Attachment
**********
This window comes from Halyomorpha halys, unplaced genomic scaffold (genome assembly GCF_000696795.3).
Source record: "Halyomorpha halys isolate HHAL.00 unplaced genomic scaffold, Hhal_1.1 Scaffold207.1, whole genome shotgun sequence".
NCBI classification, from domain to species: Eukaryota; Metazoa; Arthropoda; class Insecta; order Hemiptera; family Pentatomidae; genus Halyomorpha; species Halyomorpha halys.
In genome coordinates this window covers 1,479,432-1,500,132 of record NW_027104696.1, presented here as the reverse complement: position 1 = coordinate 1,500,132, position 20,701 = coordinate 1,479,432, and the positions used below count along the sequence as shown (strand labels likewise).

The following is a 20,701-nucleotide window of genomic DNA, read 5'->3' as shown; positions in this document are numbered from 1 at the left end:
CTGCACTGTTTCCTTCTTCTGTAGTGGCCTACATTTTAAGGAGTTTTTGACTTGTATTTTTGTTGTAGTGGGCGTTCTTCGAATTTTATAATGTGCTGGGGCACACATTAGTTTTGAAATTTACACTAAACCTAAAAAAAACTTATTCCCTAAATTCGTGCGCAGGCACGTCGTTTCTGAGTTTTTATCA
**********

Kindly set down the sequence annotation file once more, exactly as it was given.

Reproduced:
This window comes from Halyomorpha halys, unplaced genomic scaffold (genome assembly GCF_000696795.3).
Source record: "Halyomorpha halys isolate HHAL.00 unplaced genomic scaffold, Hhal_1.1 Scaffold207.1, whole genome shotgun sequence".
NCBI classification, from domain to species: Eukaryota; Metazoa; Arthropoda; class Insecta; order Hemiptera; family Pentatomidae; genus Halyomorpha; species Halyomorpha halys.
In genome coordinates this window covers 1,479,432-1,500,132 of record NW_027104696.1, presented here as the reverse complement: position 1 = coordinate 1,500,132, position 20,701 = coordinate 1,479,432, and the positions used below count along the sequence as shown (strand labels likewise).

The following is a 20,701-nucleotide window of genomic DNA, read 5'->3' as shown; positions in this document are numbered from 1 at the left end:
CTGCACTGTTTCCTTCTTCTGTAGTGGCCTACATTTTAAGGAGTTTTTGACTTGTATTTTTGTTGTAGTGGGCGTTCTTCGAATTTTATAATGTGCTGGGGCACACATTAGTTTTGAAATTTACACTAAACCTAAAAAAAACTTATTCCCTAAATTCGTGCGCAGGCACGTCGTTTCTGAGTTTTTATCA